“I am angry and disappointed that Allstate has chosen to exploit a loophole in state law to implement such a substantial increase in costs on hardworking Georgians when families are already struggling with historic inflation everywhere from the gas pump to the grocery store,” King said at the time. “This latest increase means Allstate has now bypassed our office to raise overall rates in Georgia by 40% in this calendar year alone.”
As a result, King approached legislators about changing Georgia law to give his office “additional authorities to protect consumers from these types of inexcusable actions.”
King also issued a directive in March reminding auto insurers that they must include the full amount of taxes that would be paid on a replacement vehicle when settling total loss claims.
He said he issued the directive after learning about “confusion among Auto Insurers” about the correct method for calculating taxes. “Allow me first to reiterate that the purpose of insurance is to make insureds whole again following a covered loss,” King said in his directive.
In Kansas, Republican Vicki Schmidt defeated her Democratic challenger, Kiel Corkran, by a margin of 62% to 38%.
Schmidt, who served in the state Senate before being elected to her first term four years ago, has touted her work to modernize the office, as well as how insurance agents are licensed.
Reducing the regulatory cost of doing business, Schmidt said her department has reduced insurance and securities fees by more than $35 million.
“Under my leadership, the department has returned more than $24 million to Kansans, found numerous efficiencies that save taxpayer dollars and reduced fees to help make Kansas a great place to do business,” she said in a campaign statement.
In Oklahoma, Commissioner Glen Mulready was elected to a second term on Tuesday, with no opponent on the ballot.
In campaign materials, Mulready said his goals are to safeguard consumers by making sure that “their claims will be paid in a quick and fair mannner,” and to make certain that the state’s insurance industry is stable and provides choices for consumers.
“Oklahomans don’t want to worry about their insurance company being financially solvent or worry about what would happen should their insurance company leave the state,” he said.
Mulready was one of several insurance commissioners mentioned in 2019 by National Association of Insurance Commissioners consumer liaison Erica Eversman as seeming receptive to collision industry concerns.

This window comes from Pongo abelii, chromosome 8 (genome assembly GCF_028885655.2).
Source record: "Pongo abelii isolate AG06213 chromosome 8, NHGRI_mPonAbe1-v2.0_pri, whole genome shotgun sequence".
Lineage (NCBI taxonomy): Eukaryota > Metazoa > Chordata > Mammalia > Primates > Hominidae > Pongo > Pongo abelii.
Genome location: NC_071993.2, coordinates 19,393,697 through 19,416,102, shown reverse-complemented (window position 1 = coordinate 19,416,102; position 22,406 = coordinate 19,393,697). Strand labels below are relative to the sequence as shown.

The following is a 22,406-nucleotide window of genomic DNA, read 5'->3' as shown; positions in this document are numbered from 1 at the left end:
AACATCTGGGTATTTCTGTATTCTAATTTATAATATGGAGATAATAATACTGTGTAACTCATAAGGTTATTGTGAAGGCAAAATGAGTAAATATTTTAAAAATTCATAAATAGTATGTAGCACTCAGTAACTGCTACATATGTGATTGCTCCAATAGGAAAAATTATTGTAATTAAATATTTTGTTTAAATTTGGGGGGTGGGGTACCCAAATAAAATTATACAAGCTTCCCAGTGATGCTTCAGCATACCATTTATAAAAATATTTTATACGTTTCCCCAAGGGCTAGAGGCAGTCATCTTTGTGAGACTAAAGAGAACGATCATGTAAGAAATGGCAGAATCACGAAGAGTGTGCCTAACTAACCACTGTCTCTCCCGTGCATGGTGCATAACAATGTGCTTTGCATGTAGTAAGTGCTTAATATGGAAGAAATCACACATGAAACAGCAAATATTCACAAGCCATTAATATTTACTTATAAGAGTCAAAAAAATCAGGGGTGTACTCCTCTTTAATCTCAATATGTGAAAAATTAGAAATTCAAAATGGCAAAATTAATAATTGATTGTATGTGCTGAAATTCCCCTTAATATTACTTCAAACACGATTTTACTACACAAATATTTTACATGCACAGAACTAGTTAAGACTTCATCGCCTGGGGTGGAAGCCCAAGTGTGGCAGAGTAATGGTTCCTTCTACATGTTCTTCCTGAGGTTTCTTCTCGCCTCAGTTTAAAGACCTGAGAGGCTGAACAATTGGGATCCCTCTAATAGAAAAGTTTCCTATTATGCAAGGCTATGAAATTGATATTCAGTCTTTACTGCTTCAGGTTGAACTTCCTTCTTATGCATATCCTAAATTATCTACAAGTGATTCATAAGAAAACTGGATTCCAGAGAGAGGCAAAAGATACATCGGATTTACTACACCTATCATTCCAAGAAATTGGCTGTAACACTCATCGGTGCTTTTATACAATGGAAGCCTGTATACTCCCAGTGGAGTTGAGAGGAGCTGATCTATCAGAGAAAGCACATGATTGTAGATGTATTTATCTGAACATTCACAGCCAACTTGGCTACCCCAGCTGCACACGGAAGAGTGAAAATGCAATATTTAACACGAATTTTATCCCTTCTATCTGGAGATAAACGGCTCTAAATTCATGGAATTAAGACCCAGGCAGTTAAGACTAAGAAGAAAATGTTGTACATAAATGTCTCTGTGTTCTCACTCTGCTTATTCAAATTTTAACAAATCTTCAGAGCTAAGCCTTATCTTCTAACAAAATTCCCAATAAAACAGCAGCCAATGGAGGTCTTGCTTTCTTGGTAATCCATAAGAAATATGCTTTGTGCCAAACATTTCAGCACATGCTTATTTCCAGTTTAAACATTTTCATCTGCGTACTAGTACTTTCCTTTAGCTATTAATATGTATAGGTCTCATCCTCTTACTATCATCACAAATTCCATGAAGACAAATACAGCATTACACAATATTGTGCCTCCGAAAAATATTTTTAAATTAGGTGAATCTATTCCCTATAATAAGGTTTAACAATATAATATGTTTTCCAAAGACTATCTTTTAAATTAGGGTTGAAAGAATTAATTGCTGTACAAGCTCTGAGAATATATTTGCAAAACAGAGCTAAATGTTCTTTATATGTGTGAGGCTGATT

She called Mulready “very interesting” and noted his campaign was based upon the idea of health care choice. However, she said they had a “great conversation.”
Changes in the state house
In Massachusetts and Maryland, Democratic candidates won election as governor, succeeding Republicans. Both incoming governors, Maura Healey in Massachusetts and Wes Moore in Maryland, will have the opportunity to appoint new insurance commissioners.
Healey, currently the state’s attorney general, replaces Republican Gov. Charlie Baker, the former CEO of Harvard Pilgrim Health Care. Moore, an investment banker, author, and television producer, succeeds Larry Hogan, a developer and founder of a nonprofit anti-tax advocacy organization.
Gary Anderson is the current acting Massachusetts commissioner of insurance. He was appointed by Baker in February 2017, after the resignation of Daniel Judson. He joined the Massachusetts Division of Insurance as First Deputy Commissioner in February 2014.
Kathleen A. Birrane was appointed Maryland insurance commissioner by Republican Gov. Larry Hogan in May 2020. She had been a partner was a partner in the Insurance Sector and Litigation and Regulatory Practice Group at the global law firm of DLA Piper LLP (US), where her practice focused on insurance and reinsurance transactions, regulatory compliance and related litigation.
Featured image by JasonDoiy/iStock